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Q.

"Auld Lang syne"
Whats special about this song?Tell me abt its origin.

Tags: abt, whats, origin
Asked by prashant sharma, 23 Apr '08 07:08 pm
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Answers (5)

1.

'Auld Lang Syne' is the Scottish phrase for old long since or long long ago. It is a poem by Robert Burns, Scotland's national poet set to the tune of traditional Scottish folk song. Burns wrote it in the year 1788. It was also used in poems written by Robert Ayton, Allan Ramsay and James Watson, as well as in older folk songs. It is usually sung at the stroke of midnight on New Year's Day (January 1) every year. New Year's Day in Scotland is called Hogmanay.
Answered by Akshay Kalbag, 23 Apr '08 07:18 pm

 
  
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2.

The populous belief is that Rabbie Burns wrote "Auld Lang Syne" and this has been the subject of much debate. In short, it is apparent that Burns "restored" the piece based on fragments of an old ballad dating from before Burns time. In fact, it is concluded that Burns probably only added a few verses of to the song. The most compelling evidence is demonstrated in a letter from Burns to Mrs Agnes Dunlop in which he comments..

"Light be the turf on breast of the heaven-inspired poet who composed this glorious fragment! There is more of the fire of native genius in it than in half a dozen of modern English Bacchanalians"
In this statement, Robert Burns was confirming that someone else had written this marvellous piece, albeit that the original words had been lost in the mists of time. His reference to "Light be the turf" means..the turf lying upon the writers grave. The "glorious fragment" confirms that Burns had taken t ...more
Answered by Janis, 23 Apr '08 08:36 pm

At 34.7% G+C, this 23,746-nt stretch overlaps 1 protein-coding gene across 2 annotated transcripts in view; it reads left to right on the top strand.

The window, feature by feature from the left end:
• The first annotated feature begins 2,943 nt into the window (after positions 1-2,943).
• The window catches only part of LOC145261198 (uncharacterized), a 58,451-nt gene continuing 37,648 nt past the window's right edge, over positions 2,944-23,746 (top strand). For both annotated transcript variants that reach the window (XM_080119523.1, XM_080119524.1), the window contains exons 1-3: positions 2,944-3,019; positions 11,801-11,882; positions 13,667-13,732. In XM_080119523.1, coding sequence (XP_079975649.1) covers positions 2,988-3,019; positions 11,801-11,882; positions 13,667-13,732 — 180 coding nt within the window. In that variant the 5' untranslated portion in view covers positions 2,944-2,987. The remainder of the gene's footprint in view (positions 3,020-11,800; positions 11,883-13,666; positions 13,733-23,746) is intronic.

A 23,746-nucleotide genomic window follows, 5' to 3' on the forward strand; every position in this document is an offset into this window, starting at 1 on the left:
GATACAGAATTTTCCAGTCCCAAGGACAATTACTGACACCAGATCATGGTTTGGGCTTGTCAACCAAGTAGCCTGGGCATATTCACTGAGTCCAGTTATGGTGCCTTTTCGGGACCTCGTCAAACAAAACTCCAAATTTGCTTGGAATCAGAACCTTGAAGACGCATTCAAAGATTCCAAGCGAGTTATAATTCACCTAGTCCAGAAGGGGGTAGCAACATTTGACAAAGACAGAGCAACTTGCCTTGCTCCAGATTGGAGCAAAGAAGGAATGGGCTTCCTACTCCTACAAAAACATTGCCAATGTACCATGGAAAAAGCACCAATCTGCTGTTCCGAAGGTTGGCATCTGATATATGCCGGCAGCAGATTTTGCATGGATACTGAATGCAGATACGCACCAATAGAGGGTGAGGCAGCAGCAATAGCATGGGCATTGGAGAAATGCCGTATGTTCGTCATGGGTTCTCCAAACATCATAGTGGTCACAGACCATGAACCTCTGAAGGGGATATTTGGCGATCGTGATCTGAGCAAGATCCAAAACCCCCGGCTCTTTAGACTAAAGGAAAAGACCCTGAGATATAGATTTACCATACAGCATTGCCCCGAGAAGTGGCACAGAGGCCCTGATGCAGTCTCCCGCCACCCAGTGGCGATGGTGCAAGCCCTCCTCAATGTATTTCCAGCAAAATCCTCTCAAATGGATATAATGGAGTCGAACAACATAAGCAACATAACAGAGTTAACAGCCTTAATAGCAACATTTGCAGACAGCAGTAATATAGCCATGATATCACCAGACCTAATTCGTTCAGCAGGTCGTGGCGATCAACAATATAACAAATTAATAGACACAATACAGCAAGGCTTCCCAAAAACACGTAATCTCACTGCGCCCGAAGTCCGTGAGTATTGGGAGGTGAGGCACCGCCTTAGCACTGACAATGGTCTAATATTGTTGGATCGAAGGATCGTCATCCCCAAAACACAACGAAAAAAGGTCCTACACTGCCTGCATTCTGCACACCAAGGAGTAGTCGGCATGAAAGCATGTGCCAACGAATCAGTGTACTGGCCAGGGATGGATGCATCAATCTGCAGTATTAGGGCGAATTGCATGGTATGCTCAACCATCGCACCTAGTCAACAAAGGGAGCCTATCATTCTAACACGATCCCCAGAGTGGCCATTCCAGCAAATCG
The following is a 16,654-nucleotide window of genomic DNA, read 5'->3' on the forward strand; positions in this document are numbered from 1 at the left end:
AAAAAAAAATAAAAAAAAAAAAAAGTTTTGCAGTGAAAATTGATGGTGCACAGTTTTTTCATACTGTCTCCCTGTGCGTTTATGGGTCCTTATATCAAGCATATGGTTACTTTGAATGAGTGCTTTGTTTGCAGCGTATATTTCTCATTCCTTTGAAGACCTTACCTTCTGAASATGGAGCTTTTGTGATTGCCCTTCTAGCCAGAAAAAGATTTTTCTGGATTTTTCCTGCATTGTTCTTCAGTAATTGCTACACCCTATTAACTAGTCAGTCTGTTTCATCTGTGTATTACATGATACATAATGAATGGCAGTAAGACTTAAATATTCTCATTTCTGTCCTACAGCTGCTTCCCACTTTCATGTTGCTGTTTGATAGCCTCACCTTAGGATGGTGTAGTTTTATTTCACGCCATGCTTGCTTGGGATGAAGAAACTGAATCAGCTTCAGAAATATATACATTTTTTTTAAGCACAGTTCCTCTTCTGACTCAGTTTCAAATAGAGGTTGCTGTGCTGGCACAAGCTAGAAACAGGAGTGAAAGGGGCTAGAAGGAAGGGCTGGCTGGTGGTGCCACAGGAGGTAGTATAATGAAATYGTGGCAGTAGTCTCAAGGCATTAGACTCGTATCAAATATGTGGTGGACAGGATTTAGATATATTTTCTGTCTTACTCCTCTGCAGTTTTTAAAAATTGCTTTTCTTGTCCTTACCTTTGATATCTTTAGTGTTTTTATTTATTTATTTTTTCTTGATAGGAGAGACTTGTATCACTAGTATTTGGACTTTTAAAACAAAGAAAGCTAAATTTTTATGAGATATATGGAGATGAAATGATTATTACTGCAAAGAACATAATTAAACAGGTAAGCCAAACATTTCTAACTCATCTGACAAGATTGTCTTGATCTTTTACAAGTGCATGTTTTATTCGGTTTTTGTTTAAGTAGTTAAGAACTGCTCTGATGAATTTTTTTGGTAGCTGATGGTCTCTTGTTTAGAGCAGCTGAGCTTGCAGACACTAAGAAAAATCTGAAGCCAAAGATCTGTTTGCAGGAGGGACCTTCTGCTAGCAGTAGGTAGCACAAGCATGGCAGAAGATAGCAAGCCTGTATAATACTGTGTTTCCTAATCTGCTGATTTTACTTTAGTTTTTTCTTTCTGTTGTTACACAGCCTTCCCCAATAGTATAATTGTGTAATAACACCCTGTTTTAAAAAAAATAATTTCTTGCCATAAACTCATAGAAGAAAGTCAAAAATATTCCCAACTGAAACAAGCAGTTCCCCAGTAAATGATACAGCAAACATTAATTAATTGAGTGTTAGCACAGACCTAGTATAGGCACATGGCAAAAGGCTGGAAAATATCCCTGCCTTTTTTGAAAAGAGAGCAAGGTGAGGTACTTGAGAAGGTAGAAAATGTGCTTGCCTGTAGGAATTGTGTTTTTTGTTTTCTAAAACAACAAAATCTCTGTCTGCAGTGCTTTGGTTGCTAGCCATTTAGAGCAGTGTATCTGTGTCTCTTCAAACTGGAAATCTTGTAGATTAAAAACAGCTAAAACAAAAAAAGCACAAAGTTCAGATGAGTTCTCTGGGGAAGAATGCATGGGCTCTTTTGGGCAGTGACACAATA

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3.

" Auld Lang Syne" was played by Guy Lombardo and his Royal Canadians as a New Year's Eve song for the first time on December 31, 1929. Though it was played as the band's theme song for years, and it had even occasionally been sung on New Year's Eve, this was the first time that Lombardo's group played it at the Hotel Roosevelt Grill in New York City to usher in the new year. The annual tradition continued when the party moved to the Waldorf-Astoria Hotel (1959-1976) and the song still kicks off the Times Square celebration every New Year's Eve.
Answered by Sanat Kumar, 23 Apr '08 07:11 pm

 
  
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4.

This is an old Scotish tune which literally means "old long ago," or simply, the good old days. It is sung at the stroke of midnight in almost every English-speaking country in the world to bring in the new year. Partially written by Robert Burns in the 1700s, it was first published in 1796 after his death.
Answered by Manisha Mehra, 23 Apr '08 07:14 pm

 
  
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5.

Wht is this
Answered by rajeev singh, 23 Apr '08 07:11 pm

 
  
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